Strategy

Reflective Participation Prompt

Participation Prompt

UDL 5.3

Reflective Participation Prompt is a social-support strategy in which the teacher uses reflective prompts to assist students in effectively entering cooperative play situations. When the class is engaged in interactive learning (e.g., free play, Circle Time), the teacher scans the room to identify students that are not engaged in play, but appear to desire entering cooperative play with one or more classmates. The teacher uses reflective statements to acknowledge the student's desire to play with classmates (e.g., "It looks like you may want to play with the puzzles, too."). Once the desire is confirmed by the student, the teacher uses reflective statements and questions (e.g., "How can you ask if you can play too?") to support the student in brainstorming strategies to successfully join in. Reflective Participation Prompts make the nuances of engaging in social interaction more clear and less intimidating for young learners building their social skills.

Implementation Tips

Encouraging Students
Encourage students to enter play situations effectively by providing reflective listening prompts. For example, say, “It looks like you would like to play. What can you say to your friends so you can play with them?”
Preparing Prompts in Advance
Generate a list of go-to prompting statements in advance of supporting students during play. Update the list frequently to highlight particularly effective statements or add new statements.
Making Alternate Plans
Assist children in making alternate plans in case their attempt to enter a play situation is rejected (e.g., “You tried asking your friends to play! It sounds like they don’t want to play right now. What will you do instead?”).
Explicit Instruction
Deliver explicit whole group instruction on how to effectively join others in play. For example, say, “When we want to play with someone, it’s important not to disturb them when trying to play with them. We have to think about how we can ask them if we can play in a gentle way.”
Modeling Reflective Thinking
Model using reflective thinking to enter play situations. For instance, when approaching the Art Corner say, “I would like to paint with my friends. How could I ask them to let me paint too? I know! I’ll say,’May I paint with you?’”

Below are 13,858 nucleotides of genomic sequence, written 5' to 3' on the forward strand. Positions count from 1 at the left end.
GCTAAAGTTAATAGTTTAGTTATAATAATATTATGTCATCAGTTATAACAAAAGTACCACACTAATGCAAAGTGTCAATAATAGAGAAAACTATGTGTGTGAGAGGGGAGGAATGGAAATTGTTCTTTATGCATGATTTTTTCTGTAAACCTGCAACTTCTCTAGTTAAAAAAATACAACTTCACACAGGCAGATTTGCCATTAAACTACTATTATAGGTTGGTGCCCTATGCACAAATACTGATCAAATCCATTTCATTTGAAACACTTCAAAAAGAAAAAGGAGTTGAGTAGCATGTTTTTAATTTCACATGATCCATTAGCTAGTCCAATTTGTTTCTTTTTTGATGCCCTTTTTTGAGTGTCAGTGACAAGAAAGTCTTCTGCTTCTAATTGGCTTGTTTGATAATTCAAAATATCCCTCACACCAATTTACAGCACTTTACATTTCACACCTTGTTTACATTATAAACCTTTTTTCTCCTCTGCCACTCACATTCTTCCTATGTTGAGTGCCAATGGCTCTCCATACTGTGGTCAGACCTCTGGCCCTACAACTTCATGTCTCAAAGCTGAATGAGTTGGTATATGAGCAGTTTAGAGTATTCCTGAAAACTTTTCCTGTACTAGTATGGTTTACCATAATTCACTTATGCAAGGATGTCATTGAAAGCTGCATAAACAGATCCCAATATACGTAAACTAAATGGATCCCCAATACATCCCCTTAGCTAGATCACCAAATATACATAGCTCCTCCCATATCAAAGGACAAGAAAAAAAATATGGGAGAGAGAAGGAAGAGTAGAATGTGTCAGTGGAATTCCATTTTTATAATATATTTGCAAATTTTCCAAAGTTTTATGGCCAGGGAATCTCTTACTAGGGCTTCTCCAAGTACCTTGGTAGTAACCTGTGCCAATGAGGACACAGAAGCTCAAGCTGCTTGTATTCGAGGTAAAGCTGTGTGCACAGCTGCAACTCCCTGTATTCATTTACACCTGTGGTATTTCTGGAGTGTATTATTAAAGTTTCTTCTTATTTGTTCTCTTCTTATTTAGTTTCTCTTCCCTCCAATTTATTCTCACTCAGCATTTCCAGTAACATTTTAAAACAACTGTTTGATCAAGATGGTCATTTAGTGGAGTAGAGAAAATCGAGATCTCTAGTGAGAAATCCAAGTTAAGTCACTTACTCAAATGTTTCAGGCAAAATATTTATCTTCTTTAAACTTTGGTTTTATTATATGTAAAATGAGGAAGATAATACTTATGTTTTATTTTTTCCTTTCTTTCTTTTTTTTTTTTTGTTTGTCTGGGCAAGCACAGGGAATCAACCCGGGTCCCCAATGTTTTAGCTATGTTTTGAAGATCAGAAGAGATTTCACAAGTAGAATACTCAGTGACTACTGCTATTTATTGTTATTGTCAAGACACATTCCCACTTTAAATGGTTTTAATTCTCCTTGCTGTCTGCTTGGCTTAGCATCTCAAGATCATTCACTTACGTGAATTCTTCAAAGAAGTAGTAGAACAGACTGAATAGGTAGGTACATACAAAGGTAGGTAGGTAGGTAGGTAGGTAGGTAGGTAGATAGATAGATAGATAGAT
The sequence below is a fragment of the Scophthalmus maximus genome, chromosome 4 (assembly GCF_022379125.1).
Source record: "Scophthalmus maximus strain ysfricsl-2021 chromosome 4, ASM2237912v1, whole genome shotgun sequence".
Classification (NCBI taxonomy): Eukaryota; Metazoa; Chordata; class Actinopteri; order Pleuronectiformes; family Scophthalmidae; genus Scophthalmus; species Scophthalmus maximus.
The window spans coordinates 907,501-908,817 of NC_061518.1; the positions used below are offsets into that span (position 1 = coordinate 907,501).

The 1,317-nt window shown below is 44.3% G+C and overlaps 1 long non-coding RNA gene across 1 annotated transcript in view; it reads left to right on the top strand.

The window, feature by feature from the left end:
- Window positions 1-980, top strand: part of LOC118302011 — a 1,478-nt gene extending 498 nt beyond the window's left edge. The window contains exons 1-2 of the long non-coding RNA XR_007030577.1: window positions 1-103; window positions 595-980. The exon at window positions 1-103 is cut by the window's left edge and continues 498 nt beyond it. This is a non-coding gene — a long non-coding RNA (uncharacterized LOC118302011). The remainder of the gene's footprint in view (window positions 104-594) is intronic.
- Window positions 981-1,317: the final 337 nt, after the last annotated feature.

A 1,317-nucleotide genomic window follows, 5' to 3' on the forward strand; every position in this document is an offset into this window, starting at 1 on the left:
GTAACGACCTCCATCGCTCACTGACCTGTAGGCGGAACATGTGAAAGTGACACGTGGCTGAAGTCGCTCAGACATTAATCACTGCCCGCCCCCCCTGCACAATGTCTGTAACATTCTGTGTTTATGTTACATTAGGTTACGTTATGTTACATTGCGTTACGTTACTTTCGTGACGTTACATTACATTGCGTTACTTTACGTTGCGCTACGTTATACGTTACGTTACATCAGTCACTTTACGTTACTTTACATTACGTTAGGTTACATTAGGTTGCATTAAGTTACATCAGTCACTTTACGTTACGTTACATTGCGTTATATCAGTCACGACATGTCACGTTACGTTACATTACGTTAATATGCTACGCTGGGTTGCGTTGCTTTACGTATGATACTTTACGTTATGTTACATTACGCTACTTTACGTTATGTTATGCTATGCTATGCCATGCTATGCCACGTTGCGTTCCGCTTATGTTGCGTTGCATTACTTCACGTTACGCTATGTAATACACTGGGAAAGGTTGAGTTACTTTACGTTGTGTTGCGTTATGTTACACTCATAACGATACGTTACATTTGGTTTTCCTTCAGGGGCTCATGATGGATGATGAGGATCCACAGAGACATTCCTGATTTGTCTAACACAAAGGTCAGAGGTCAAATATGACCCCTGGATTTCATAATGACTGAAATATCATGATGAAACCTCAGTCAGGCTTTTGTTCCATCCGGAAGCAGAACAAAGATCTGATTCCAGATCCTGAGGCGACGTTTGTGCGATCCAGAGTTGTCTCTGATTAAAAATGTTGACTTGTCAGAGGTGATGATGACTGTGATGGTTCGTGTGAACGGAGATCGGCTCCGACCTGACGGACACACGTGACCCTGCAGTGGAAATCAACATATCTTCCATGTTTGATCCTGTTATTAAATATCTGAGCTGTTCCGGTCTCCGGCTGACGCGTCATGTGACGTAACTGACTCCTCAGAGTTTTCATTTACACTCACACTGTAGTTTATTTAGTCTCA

Determining When to Use Prompts
Differentiate between students who need assistance entering cooperative play and those engaging in individual play (e.g., The student appears content playing with a stuffed animal by herself) to avoid disturbing the individual play activity.
Incorporating Role Play
Role-Play during small group time to demonstrate how to enter play situations effectively using reflective thinking (e.g., “Let’s pretend you want to play in the Kitchen Center, but your friends are already playing. What would you say to play too?”).

Examples

Encouraging Cooperative Play
While scanning the room during free choice play time, the teacher identifies a student that is not participating in play, but is keenly observing classmates playing in the building area. The teacher approaches the student and says, “It seems like you would like to play with the magnetic tiles too.” After the student agrees, the teacher asks, “What can you say or do so you can play too?” The student struggles to think of ideas for joining in. The teacher prompts, “Could you say, ‘can I play?’” Once the student has asked to join in, the teacher reinforces the student’s participation attempt with positive verbal praise (e.g., Great job! You thought about what you were going to say and then asked to join in.”).
Anticipating and Redirecting Ineffective Participation
During Show-and-Tell, the teacher notices that one student is particularly antsy, wanting to see and hold the item being shared. The student inches toward the speaker and begins to reach for the item. To proactively support the student in a successful peer interaction, the teacher asks, “What would be a good way to get your classmate to let you hold the toy.” The student says, “I can ask him to hold it. I’ll tell him I will be careful with it.” The teacher encourages the student to implement the idea and provides positive feedback for trying the strategy.

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